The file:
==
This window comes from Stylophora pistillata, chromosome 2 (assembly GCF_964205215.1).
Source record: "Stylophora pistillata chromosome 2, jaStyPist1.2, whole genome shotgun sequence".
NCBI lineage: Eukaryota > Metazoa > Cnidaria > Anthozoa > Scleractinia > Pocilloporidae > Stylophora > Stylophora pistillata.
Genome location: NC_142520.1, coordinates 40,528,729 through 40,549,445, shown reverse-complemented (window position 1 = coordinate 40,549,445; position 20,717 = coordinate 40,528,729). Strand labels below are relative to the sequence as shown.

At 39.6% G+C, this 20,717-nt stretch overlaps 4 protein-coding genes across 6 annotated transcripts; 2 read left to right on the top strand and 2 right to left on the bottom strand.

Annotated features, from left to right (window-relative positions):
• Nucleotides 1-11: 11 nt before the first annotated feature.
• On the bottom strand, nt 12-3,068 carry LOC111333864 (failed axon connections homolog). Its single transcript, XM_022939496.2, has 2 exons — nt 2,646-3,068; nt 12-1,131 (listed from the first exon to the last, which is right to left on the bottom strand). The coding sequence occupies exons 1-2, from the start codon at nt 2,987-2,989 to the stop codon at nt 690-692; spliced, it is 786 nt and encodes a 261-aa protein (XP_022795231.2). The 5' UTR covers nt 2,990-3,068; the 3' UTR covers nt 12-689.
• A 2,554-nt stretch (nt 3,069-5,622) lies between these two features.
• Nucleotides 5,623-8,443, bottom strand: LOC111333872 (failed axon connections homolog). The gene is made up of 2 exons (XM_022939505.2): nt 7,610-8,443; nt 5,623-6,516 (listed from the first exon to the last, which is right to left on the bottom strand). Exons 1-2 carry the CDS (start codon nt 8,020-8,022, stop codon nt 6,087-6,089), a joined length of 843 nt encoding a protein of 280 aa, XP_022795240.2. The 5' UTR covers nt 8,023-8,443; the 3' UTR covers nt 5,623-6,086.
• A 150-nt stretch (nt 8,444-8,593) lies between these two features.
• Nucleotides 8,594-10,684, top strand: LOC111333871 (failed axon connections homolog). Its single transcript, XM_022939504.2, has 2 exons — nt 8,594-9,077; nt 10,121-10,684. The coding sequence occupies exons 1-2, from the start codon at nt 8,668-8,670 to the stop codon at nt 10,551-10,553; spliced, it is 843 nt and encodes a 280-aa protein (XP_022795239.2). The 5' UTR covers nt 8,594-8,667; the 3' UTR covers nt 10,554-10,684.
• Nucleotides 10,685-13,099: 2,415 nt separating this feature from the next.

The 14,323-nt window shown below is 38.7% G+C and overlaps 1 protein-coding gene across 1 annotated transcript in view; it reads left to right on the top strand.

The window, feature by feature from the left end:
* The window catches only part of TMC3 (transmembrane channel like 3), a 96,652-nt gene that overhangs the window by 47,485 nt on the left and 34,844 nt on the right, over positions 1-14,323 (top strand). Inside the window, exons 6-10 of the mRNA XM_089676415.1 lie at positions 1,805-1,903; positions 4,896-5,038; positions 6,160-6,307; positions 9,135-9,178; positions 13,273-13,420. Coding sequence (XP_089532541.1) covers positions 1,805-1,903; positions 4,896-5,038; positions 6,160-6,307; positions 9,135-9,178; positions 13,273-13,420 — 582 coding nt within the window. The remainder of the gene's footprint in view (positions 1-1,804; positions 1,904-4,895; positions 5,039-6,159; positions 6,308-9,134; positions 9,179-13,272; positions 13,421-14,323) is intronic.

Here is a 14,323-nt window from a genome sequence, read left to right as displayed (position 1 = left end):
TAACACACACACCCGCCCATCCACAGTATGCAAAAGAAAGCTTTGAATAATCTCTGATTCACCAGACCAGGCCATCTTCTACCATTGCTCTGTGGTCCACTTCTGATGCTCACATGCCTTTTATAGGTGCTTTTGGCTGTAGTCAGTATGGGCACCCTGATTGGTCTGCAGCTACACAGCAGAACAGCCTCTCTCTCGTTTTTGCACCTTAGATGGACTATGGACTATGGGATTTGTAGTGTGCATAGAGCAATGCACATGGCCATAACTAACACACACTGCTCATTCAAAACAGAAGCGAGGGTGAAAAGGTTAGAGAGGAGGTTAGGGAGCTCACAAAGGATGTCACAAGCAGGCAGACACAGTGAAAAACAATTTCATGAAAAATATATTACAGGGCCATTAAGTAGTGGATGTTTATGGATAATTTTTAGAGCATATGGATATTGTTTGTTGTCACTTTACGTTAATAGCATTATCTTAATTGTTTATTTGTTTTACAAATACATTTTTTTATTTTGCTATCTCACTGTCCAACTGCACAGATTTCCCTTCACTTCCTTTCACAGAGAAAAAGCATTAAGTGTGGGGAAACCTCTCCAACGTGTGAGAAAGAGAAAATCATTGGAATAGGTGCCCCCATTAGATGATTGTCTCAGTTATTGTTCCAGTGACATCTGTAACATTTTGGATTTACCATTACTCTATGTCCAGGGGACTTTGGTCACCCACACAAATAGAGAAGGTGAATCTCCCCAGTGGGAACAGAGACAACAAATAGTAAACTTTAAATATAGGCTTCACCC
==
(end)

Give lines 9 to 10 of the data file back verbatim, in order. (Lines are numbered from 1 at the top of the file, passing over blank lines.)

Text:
• A 2,554-nt stretch (nt 3,069-5,622) lies between these two features.
• Nucleotides 5,623-8,443, bottom strand: LOC111333872 (failed axon connections homolog). The gene is made up of 2 exons (XM_022939505.2): nt 7,610-8,443; nt 5,623-6,516 (listed from the first exon to the last, which is right to left on the bottom strand). Exons 1-2 carry the CDS (start codon nt 8,020-8,022, stop codon nt 6,087-6,089), a joined length of 843 nt encoding a protein of 280 aa, XP_022795240.2. The 5' UTR covers nt 8,023-8,443; the 3' UTR covers nt 5,623-6,086.